XyBoard tablets to launch Friday at Verizon stores

Verizon will launch Motorola's latest tablets tomorrow, according to stores in the Los Angeles area.

Verizon XyBoard tablets will come in 8.2-inch and 10.1-inch sizes.
Verizon XyBoard tablets will come in 8.2-inch and 10.1-inch sizes. Roger Cheng

XyBoard tablets will launch at Verizon stores on Friday, as Verizon takes another shot at selling Motorola tablets--now sleeker and faster.

Stores contacted in suburban and downtown Los Angeles Thursday night said "live units" will be available for the first time Friday and units should be available for purchase.

Update: A Verizon spokesman said today that the tablets would be in "all stores by Monday, Dec. 12." But he added that some stores have them and are selling them on Friday. Three stores randomly contacted by CNET in Los Angeles have Xyboards on display and available for purchase. Same for stores randomly contacted in Ardmore, PA and North Dartmouth, MA.

The tablets are a fairly radical redesign. The 10.1-incher is iPad 2-thin (about 9mm) and has squared-off corners. While the 8.2-inch design is a first for Motorola.

Xyboard salient specs:

  • Display: both sizes have In-Plane Switching (IPS) displays.
  • 4G: 4G LTE out of the box.
  • Hotspot: Share 4G LTE connection with up to eight Wi-Fi devices.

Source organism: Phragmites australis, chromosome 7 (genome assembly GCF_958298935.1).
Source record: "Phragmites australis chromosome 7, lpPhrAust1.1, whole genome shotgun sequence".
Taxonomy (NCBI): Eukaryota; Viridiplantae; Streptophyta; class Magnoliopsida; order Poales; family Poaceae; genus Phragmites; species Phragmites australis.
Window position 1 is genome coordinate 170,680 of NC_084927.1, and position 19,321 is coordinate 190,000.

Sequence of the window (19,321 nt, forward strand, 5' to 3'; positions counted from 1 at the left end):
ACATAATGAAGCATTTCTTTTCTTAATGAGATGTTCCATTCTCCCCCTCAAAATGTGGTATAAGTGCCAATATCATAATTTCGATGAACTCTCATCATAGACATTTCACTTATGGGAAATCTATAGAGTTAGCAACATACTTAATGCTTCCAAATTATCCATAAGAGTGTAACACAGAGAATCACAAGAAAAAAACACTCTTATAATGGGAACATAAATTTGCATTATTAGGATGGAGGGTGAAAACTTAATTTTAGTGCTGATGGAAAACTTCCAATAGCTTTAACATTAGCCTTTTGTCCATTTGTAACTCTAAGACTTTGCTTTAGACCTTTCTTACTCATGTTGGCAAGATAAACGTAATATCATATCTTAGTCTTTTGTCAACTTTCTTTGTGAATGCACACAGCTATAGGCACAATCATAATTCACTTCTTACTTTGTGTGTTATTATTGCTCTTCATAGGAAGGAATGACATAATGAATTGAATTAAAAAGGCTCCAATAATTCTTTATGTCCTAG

• Processor: Faster dual-core Texas Instruments' processor with improved graphics.
  • Display: 5-megapixel rear-facing HD cameras with zoom and LED flash.
  • Remote: tablets double as a universal remote for TVs, Blu-ray players, DVRs.
  • OS: Android 3.2 Honeycomb

The smaller, 8.2-inch model comes with two capacity options, 16GB for $429.99 and 32GB for $529.99. The 10.1-inch version is available in three storage sizes, 16GB ($529.99), 32GB ($629.99), and 64GB ($729.99).


Verizon could not be reached for comment.

Updated on December 9 at 10:40 a.m. PST:

About the author

Brooke Crothers writes about mobile computer systems, including laptops, tablets, smartphones: how they define the computing experience and the hardware that makes them tick. He has served as an editor at large at CNET News and a contributing reporter to The New York Times' Bits and Technology sections. His interest in things small began when living in Tokyo in a very small apartment for a very long time.

 

Join the discussion

Conversation powered by Livefyre

Show Comments Hide Comments
Latest Galleries from CNET
The best tech products of 2014
Does this Wi-Fi-enabled doorbell Ring true? (pictures)
Seven tips for securing your Facebook account
The best 3D-printing projects of 2014 (pictures)
15 crazy old phones from a Korean museum (pictures)
10 gloriously geeky highlights from 2014 (pictures)